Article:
“From the outside looking in, I’ve observed that often unfortunately it almost looks like a possession, like something just takes over white people,” the reverend says.

Also there is Pastor Marcia, who is white and with Grace Church. She agrees.

“What is it that makes whiteness so seductive?” Pastor Marcia says. “It internalizes itself in white bodies but also black, indigenous, and brown bodies. It gets into our cells. It changes the way our bodies work. What is it about this that is so seductive that we literally eat it and drink it and let it seep into our bones?”

Whiteness seeps inside her. She’s drawn to it, and she hates it.

When someone gives in to that temptation for whiteness, they die, Tema says. Anyone can drink of whiteness. Anyone can die of it.

“People from different ethnic communities that end up giving up their ethnicity in order to join whiteness, it is death. It is completely death and the actual suicide, addiction, depression, all those rates are much higher in the white community, and I think there’s a direct connection,” Tema said. “We have this sense that we are involved with something that is so wrong and bad.”

Freedom from the traits of whiteness is the goal. Freedom from the urgency, freedom from the written word, freedom from perfectionism. These are white values, and we can be better and happier without them.

“This isn’t about helping others,” Tema says. “It’s about how my life, my happiness, my belonging depends on helping to enact racial justice in our world.” Pastor Marcia agrees.

“Tema, I want to say hallelujah,” Pastor Marcia says. “I see white people being set free from their own bondage.”

The chapter on trans activism does the exact same move with female stereotypes.

My own diagnosis of this painful and pain-inflicting condition is to “flip the script” as some new agers like to say, and claim that the problem is one of far too much reliance on emotions. Progressivists try to achieve with pure willful emotional manipulation what can only be achieved with thought — specifically philosophical thought — thought with provides us new modes of interpretation, and with these new modes of interpretation, now experiential givens with new valuative valences.

This is why I’ve coined this term hermeneutic sclerosis, or if you want to avoid being a presumptuous blowhard, “interpretive hardening” or hardening of the understanding. Today’s huge-hearted, hot-blooded political sentimentalists are so sure that thinking is a cold, logic-bound, argumentative, aggressive force (something belonging to the world of those detestable creeps, the white men) that they subscribe to a notion of justice that knows only compassion, forgiveness and forbearing and excludes all rational judgment, limits, discipline.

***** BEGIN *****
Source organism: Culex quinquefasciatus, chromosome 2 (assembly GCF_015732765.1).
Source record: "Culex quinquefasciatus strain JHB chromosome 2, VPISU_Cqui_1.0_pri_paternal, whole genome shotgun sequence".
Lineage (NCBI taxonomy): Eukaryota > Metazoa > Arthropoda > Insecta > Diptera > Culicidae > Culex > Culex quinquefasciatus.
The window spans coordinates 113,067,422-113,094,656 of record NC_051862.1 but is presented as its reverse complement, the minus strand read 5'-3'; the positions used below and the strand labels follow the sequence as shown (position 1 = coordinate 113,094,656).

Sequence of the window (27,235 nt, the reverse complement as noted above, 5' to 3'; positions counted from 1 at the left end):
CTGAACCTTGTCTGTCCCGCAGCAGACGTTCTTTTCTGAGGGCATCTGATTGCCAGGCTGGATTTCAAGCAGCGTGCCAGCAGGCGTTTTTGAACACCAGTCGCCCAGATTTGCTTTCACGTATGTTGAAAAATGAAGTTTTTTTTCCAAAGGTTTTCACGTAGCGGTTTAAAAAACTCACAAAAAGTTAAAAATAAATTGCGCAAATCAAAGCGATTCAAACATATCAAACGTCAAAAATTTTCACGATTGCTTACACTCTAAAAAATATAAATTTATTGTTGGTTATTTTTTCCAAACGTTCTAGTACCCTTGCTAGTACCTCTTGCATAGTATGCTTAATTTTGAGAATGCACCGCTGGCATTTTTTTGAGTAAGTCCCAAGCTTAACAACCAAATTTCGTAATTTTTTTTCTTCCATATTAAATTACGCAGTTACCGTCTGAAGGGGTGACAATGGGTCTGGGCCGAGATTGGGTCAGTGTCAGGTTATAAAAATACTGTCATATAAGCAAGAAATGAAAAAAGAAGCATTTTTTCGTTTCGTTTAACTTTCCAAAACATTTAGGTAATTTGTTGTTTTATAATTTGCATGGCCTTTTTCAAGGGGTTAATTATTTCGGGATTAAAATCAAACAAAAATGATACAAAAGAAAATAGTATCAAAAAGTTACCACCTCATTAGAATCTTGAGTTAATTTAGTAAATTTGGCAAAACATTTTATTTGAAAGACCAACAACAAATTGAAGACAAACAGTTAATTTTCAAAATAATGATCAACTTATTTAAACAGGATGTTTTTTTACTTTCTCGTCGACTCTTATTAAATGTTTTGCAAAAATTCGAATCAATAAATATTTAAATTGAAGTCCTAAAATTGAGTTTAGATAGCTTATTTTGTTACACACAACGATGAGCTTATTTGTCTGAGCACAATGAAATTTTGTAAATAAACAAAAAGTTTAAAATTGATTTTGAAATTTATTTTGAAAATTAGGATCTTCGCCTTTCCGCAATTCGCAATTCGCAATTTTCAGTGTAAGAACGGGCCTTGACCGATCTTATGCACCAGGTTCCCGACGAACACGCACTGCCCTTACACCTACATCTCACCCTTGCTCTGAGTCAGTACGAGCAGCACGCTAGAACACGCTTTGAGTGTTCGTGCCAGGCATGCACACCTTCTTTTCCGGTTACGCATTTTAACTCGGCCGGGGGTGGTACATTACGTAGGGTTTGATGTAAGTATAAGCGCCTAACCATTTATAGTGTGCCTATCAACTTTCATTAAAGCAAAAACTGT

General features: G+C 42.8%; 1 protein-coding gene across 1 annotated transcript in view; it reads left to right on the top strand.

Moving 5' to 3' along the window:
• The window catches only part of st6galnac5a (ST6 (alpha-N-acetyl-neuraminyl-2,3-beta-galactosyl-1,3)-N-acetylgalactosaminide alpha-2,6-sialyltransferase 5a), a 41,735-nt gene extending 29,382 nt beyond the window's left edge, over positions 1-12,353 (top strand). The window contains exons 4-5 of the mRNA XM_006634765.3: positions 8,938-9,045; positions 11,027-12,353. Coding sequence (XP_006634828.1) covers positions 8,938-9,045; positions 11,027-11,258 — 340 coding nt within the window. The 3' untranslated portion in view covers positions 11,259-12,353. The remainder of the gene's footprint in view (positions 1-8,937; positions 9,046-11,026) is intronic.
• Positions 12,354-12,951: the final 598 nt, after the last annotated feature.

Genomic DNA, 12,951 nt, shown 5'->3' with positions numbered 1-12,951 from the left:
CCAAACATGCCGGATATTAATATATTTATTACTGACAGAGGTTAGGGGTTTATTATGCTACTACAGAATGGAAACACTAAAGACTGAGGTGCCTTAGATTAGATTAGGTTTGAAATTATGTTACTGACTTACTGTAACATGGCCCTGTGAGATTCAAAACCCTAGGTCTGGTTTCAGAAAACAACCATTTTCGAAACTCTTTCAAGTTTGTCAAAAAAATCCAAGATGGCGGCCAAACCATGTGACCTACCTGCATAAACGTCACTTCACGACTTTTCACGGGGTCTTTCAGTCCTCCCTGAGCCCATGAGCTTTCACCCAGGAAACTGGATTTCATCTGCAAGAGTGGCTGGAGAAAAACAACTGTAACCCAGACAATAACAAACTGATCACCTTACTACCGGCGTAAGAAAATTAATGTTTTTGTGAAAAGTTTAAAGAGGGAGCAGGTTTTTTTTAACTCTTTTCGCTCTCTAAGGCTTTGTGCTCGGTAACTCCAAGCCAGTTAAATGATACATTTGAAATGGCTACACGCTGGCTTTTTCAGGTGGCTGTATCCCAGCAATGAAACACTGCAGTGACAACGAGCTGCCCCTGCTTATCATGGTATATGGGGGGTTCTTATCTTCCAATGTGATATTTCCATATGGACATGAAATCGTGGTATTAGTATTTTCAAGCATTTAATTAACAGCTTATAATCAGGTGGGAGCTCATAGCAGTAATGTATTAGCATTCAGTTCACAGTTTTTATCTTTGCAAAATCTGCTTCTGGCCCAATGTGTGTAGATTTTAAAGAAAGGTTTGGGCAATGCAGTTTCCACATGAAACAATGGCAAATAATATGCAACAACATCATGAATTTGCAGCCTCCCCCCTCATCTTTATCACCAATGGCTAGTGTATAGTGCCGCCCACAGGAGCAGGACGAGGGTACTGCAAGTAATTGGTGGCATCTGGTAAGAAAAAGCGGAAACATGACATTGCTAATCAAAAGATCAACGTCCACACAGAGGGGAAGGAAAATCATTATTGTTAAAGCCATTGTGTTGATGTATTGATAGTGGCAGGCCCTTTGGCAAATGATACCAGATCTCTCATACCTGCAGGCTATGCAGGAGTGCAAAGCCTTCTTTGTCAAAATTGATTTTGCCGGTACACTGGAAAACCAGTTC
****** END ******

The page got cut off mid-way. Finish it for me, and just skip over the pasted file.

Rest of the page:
We can see this very clearly in Brene Brown’s mangling of the definition of empathy. Empathy has (until its recent ideological capture, deformation and fetishization) meant the effort to understand the experiences of another person when such understanding is not immediately accessible. It is a function of coordinated thought and feeling. Sympathy is spontaneous feeling-with another person.

But in Brene Brown’s hands, “empathy” means double-plus sympathy. It means really, really feeling in an involved way instead of not really feeling in a distant, uninvolved, phony way.

There is no trace of hermeneutical thinking in Brown’s definition. And most young people I’ve talked to about it see no problem, because they share her prejudiced blindness toward thought, and fail to recognize thought’s indispensable role in human understanding and justice.

They have no method of understanding the experiences of other people except to listen carefully to their testimony, paying very close attention to the emotions they report having, to assign truth status to that testimony and to have the most intense and expansive emotions of their own about the fact that the other had such feelings.